Thematic Divisions in Book 11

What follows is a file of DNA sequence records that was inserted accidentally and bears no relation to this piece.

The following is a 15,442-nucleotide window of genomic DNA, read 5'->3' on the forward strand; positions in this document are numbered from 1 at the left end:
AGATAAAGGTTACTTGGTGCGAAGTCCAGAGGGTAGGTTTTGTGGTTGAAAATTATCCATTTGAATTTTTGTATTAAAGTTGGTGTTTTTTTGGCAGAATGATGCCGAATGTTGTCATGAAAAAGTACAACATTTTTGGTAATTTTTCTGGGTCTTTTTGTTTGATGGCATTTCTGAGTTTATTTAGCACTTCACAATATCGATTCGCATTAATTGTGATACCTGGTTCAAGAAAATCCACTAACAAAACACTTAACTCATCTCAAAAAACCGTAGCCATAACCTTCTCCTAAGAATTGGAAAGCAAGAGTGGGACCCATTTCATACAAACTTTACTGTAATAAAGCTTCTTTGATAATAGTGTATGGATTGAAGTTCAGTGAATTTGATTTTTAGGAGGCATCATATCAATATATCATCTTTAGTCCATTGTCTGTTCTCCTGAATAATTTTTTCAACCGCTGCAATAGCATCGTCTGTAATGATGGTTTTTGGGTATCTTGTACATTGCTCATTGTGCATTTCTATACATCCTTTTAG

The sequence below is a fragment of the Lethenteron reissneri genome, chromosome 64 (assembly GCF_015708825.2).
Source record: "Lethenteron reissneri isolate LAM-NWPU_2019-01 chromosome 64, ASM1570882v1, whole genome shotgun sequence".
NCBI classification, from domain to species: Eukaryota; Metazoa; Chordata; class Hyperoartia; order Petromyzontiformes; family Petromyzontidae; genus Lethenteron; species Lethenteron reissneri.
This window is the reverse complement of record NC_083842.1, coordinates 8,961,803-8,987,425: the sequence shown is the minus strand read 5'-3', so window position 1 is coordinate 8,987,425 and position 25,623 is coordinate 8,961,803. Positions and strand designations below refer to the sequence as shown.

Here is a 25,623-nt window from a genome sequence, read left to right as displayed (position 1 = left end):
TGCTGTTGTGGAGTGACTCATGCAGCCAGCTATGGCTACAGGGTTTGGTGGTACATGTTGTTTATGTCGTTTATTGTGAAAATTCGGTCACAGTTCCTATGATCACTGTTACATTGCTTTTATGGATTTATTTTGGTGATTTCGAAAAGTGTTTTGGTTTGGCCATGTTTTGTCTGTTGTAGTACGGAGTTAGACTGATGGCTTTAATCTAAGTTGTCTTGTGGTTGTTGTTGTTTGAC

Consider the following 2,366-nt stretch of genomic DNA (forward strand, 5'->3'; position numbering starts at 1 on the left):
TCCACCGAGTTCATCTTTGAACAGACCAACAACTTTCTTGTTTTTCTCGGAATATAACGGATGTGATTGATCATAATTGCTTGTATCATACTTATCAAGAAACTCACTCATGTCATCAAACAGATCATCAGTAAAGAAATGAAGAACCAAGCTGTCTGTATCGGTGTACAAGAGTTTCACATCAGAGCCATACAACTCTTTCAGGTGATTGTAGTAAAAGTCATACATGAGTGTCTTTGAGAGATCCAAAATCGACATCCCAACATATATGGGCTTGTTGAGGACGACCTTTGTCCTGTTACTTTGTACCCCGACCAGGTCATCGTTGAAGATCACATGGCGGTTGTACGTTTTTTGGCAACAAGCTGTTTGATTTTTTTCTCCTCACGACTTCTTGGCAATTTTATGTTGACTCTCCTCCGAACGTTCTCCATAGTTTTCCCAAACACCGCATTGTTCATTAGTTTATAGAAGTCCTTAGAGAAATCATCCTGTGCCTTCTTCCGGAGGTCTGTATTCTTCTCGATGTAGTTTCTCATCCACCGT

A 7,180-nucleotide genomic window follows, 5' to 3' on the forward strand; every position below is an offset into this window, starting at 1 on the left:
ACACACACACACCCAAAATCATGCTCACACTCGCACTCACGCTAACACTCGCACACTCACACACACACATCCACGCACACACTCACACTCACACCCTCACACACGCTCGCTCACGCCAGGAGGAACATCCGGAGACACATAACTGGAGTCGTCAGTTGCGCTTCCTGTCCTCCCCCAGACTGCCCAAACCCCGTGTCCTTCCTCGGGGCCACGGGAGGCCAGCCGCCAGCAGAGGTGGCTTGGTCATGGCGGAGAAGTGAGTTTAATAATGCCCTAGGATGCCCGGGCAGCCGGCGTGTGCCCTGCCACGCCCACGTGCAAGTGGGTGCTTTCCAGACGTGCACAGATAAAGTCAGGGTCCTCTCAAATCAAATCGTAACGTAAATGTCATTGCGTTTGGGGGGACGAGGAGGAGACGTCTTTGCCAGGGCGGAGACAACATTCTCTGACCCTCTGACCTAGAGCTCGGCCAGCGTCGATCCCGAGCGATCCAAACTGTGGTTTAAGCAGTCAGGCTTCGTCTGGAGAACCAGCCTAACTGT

1. The Martyrdom of Rogers 2. The Martyrdom of Saunders 3. Saunders' Letters 4. Hooper's Martyrdom 5. Hooper's Letters 6. Rowland Taylor's Martyrdom 7. Becket's Image and other events 8. Miles Coverdale and the Denmark Letters 9. Bonner and Reconciliation 10. Judge Hales 11. The Martyrdom of Thomas Tomkins 12. The Martyrdom of William Hunter 13. The Martyrdom of Higbed and Causton 14. The Martyrdom of Pigot, Knight and Laurence 15. Robert Farrar's Martyrdom 16. The Martyrdom of Rawlins/Rowland White17. The Restoration of Abbey Lands and other events in Spring 155518. The Providential Death of the Parson of Arundel 19. The Martyrdom of John Awcocke 20. The Martyrdom of George Marsh 21. The Letters of George Marsh 22. The Martyrdom of William Flower 23. The Martyrdom of Cardmaker and Warne 24. Letters of Warne and Cardmaker 25. The Martyrdom of Ardley and Simpson 26. John Tooly 27. The Examination of Robert Bromley [nb This is part of the Tooly affair]28. The Martyrdom of Thomas Haukes 29. Letters of Haukes 30. The Martyrdom of Thomas Watts 31. Mary's False Pregnancy32. Censorship Proclamation 33. Our Lady' Psalter 34. Martyrdom of Osmund, Bamford, Osborne and Chamberlain35. The Martyrdom of John Bradford 36. Bradford's Letters 37. William Minge 38. James Trevisam 39. The Martyrdom of John Bland 40. The Martyrdom of Frankesh, Middleton and Sheterden 41. Sheterden's Letters 42. Examinations of Hall, Wade and Polley 43. Martyrdom of Christopher Wade 44. Martyrdom of Carver and Launder 45. Martyrdom of Thomas Iveson 46. John Aleworth 47. Martyrdom of James Abbes 48. Martyrdom of Denley, Newman and Pacingham 49. Richard Hooke 50. Martyrdom of William Coker, et al 51. Martyrdom of George Tankerfield, et al 52. Martyrdom and Letters of Robert Smith 53. Martyrdom of Harwood and Fust 54. Martyrdom of William Haile 55. George King, Thomas Leyes and John Wade 56. William Andrew 57. Martyrdom of Robert Samuel 58. Samuel's Letters 59. William Allen 60. Martyrdom of Roger Coo 61. Martyrdom of Thomas Cobb 62. Martyrdom of Catmer, Streater, Burwood, Brodbridge, Tutty 63. Martyrdom of Hayward and Goreway 64. Martyrdom and Letters of Robert Glover 65. Cornelius Bungey 66. John and William Glover 67. Martyrdom of Wolsey and Pigot 68. Life and Character of Nicholas Ridley 69. Ridley's Letters 70. Life of Hugh Latimer 71. Latimer's Letters 72. Ridley and Latimer Re-examined and Executed73. More Letters of Ridley 74. Life and Death of Stephen Gardiner 75. Martyrdom of Webb, Roper and Park 76. William Wiseman 77. James Gore 78. Examinations and Martyrdom of John Philpot 79. Philpot's Letters 80. Martyrdom of Thomas Whittle, Barlett Green, et al 81. Letters of Thomas Wittle 82. Life of Bartlett Green 83. Letters of Bartlett Green 84. Thomas Browne 85. John Tudson 86. John Went 87. Isobel Foster 88. Joan Lashford 89. Five Canterbury Martyrs 90. Life and Martyrdom of Cranmer 91. Letters of Cranmer 92. Martyrdom of Agnes Potten and Joan Trunchfield 93. Persecution in Salisbury Maundrell, Coberly and Spicer 94. William Tyms, et al 95. Letters of Tyms 96. The Norfolk Supplication 97. Martyrdom of John Harpole and Joan Beach 98. John Hullier 99. Hullier's Letters 100. Christopher Lister and five other martyrs 101. Hugh Lauerocke and John Apprice 102. Katherine Hut, Elizabeth Thacknell, et al 103. Thomas Drury and Thomas Croker 104. Thomas Spicer, John Deny and Edmund Poole 105. Persecution of Winson and Mendlesam 106. Gregory Crow 107. William Slech 108. Avington Read, et al 109. Wood and Miles 110. Adherall and Clement 111. A Merchant's Servant Executed at Leicester 112. Thirteen Burnt at Stratford-le-Bow113. Persecution in Lichfield 114. Hunt, Norrice, Parret 115. Martyrdom of Bernard, Lawson and Foster 116. Examinations of John Fortune117. John Careless 118. Letters of John Careless 119. Martyrdom of Julius Palmer 120. Agnes Wardall 121. Peter Moone and his wife 122. Guernsey Martyrdoms 123. Dungate, Foreman and Tree 124. Martyrdom of Thomas More125. Examination of John Jackson126. Examination of John Newman 127. Martyrdom of Joan Waste 128. Martyrdom of Edward Sharpe 129. Four Burnt at Mayfield at Sussex 130. John Horne and a woman 131. William Dangerfield 132. Northampton Shoemaker 133. Prisoners Starved at Canterbury 134. More Persecution at Lichfield